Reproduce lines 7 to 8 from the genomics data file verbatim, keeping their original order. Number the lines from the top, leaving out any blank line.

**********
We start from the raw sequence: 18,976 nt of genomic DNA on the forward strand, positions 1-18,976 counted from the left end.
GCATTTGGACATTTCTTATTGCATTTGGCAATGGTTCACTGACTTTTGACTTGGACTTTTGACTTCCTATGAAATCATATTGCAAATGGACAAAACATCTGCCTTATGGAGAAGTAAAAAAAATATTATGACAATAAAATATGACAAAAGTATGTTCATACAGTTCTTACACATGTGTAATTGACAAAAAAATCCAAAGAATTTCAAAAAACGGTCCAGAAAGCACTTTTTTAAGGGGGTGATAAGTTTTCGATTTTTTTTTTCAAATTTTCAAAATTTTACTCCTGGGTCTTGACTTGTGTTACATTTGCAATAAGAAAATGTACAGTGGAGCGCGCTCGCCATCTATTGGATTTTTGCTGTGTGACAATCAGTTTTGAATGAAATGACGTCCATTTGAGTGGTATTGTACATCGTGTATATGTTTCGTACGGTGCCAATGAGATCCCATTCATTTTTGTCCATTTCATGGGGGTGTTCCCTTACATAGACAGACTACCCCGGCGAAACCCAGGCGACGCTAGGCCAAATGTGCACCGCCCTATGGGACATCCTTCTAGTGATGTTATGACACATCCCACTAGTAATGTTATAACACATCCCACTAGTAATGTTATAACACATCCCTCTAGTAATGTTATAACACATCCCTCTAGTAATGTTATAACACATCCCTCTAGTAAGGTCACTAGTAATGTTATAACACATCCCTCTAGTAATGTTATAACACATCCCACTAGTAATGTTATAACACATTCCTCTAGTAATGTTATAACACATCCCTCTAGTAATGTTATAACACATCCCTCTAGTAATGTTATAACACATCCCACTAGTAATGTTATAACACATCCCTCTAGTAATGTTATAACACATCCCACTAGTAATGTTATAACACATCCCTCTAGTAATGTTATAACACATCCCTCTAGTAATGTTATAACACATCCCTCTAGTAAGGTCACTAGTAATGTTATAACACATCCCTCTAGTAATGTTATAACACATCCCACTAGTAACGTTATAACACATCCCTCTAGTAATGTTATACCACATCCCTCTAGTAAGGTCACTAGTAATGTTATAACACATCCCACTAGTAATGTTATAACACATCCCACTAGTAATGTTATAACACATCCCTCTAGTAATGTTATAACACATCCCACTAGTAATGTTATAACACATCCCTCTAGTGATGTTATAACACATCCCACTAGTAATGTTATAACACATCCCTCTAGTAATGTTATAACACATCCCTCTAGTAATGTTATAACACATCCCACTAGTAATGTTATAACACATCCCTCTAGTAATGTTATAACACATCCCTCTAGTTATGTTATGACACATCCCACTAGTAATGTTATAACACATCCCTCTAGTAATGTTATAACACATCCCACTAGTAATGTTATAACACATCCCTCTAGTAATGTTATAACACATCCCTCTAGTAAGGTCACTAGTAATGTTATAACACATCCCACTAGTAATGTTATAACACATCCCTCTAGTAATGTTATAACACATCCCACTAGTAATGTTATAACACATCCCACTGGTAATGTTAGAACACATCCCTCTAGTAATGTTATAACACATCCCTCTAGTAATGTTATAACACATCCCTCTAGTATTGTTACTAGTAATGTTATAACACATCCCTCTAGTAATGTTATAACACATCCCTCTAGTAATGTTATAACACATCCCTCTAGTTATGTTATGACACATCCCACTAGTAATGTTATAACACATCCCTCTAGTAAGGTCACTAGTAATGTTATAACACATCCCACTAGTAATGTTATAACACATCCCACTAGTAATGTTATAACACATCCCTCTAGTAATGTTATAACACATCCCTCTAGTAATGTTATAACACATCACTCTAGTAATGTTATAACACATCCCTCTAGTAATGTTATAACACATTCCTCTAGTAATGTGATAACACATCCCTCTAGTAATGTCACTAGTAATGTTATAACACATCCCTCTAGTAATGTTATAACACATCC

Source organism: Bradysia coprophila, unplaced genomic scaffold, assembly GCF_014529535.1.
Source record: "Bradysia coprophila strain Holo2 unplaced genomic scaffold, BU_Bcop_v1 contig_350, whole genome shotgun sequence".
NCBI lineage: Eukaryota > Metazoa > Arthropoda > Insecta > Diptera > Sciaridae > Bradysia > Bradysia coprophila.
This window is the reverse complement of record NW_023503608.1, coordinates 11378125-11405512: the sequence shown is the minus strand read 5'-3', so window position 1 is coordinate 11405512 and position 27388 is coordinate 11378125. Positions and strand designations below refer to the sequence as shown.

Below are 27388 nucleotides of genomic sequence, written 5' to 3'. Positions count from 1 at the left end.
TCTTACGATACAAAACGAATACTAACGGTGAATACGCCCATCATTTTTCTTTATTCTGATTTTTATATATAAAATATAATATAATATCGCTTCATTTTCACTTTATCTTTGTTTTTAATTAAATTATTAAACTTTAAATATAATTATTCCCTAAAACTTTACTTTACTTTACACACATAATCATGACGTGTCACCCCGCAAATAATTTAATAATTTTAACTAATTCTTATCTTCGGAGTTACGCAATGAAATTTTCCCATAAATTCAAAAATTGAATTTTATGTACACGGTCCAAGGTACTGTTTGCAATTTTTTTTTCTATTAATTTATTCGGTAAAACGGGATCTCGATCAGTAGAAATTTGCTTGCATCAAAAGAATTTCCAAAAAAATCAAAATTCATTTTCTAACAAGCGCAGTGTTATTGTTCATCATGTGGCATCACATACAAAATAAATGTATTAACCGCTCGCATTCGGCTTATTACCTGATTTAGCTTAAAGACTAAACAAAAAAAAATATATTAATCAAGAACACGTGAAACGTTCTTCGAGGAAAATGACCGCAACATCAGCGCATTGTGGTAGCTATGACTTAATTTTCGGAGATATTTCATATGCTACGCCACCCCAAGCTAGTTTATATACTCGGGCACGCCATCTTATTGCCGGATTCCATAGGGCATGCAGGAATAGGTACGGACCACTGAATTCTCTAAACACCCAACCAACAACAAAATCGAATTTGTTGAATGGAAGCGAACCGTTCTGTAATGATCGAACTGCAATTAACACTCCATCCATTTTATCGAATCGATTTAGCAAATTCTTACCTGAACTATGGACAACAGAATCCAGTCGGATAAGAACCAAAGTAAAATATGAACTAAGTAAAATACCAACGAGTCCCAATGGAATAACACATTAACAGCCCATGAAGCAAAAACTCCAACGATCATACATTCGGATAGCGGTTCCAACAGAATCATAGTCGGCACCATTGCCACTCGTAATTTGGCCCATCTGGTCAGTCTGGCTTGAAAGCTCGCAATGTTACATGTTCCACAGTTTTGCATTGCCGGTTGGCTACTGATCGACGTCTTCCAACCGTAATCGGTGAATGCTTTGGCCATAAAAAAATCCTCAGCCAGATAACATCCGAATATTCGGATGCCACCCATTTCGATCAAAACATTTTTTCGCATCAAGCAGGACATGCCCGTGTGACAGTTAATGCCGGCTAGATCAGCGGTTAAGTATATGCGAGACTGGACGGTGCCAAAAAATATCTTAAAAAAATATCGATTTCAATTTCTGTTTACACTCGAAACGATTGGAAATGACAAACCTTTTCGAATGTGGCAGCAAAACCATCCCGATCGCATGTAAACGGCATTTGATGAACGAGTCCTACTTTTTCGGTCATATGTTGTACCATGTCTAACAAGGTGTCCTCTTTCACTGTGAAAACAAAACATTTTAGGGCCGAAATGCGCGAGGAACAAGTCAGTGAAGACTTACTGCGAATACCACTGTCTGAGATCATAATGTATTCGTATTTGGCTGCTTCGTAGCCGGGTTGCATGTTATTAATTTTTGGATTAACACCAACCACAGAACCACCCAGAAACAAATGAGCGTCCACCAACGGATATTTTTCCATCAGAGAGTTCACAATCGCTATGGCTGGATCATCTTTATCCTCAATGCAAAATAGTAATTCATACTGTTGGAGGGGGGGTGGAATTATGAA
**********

Below are 27388 nucleotides of genomic sequence, written 5' to 3'. Positions count from 1 at the left end.
TCTTACGATACAAAACGAATACTAACGGTGAATACGCCCATCATTTTTCTTTATTCTGATTTTTATATATAAAATATAATATAATATCGCTTCATTTTCACTTTATCTTTGTTTTTAATTAAATTATTAAACTTTAAATATAATTATTCCCTAAAACTTTACTTTACTTTACACACATAATCATGACGTGTCACCCCGCAAATAATTTAATAATTTTAACTAATTCTTATCTTCGGAGTTACGCAATGAAATTTTCCCATAAATTCAAAAATTGAATTTTATGTACACGGTCCAAGGTACTGTTTGCAATTTTTTTTTCTATTAATTTATTCGGTAAAACGGGATCTCGATCAGTAGAAATTTGCTTGCATCAAAAGAATTTCCAAAAAAATCAAAATTCATTTTCTAACAAGCGCAGTGTTATTGTTCATCATGTGGCATCACATACAAAATAAATGTATTAACCGCTCGCATTCGGCTTATTACCTGATTTAGCTTAAAGACTAAACAAAAAAAAATATATTAATCAAGAACACGTGAAACGTTCTTCGAGGAAAATGACCGCAACATCAGCGCATTGTGGTAGCTATGACTTAATTTTCGGAGATATTTCATATGCTACGCCACCCCAAGCTAGTTTATATACTCGGGCACGCCATCTTATTGCCGGATTCCATAGGGCATGCAGGAATAGGTACGGACCACTGAATTCTCTAAACACCCAACCAACAACAAAATCGAATTTGTTGAATGGAAGCGAACCGTTCTGTAATGATCGAACTGCAATTAACACTCCATCCATTTTATCGAATCGATTTAGCAAATTCTTACCTGAACTATGGACAACAGAATCCAGTCGGATAAGAACCAAAGTAAAATATGAACTAAGTAAAATACCAACGAGTCCCAATGGAATAACACATTAACAGCCCATGAAGCAAAAACTCCAACGATCATACATTCGGATAGCGGTTCCAACAGAATCATAGTCGGCACCATTGCCACTCGTAATTTGGCCCATCTGGTCAGTCTGGCTTGAAAGCTCGCAATGTTACATGTTCCACAGTTTTGCATTGCCGGTTGGCTACTGATCGACGTCTTCCAACCGTAATCGGTGAATGCTTTGGCCATAAAAAAATCCTCAGCCAGATAACATCCGAATATTCGGATGCCACCCATTTCGATCAAAACATTTTTTCGCATCAAGCAGGACATGCCCGTGTGACAGTTAATGCCGGCTAGATCAGCGGTTAAGTATATGCGAGACTGGACGGTGCCAAAAAATATCTTAAAAAAATATCGATTTCAATTTCTGTTTACACTCGAAACGATTGGAAATGACAAACCTTTTCGAATGTGGCAGCAAAACCATCCCGATCGCATGTAAACGGCATTTGATGAACGAGTCCTACTTTTTCGGTCATATGTTGTACCATGTCTAACAAGGTGTCCTCTTTCACTGTGAAAACAAAACATTTTAGGGCCGAAATGCGCGAGGAACAAGTCAGTGAAGACTTACTGCGAATACCACTGTCTGAGATCATAATGTATTCGTATTTGGCTGCTTCGTAGCCGGGTTGCATGTTATTAATTTTTGGATTAACACCAACCACAGAACCACCCAGAAACAAATGAGCGTCCACCAACGGATATTTTTCCATCAGAGAGTTCACAATCGCTATGGCTGGATCATCTTTATCCTCAATGCAAAATAGTAATTCATACTGTTGGAGGGGGGGTGGAATTATGAA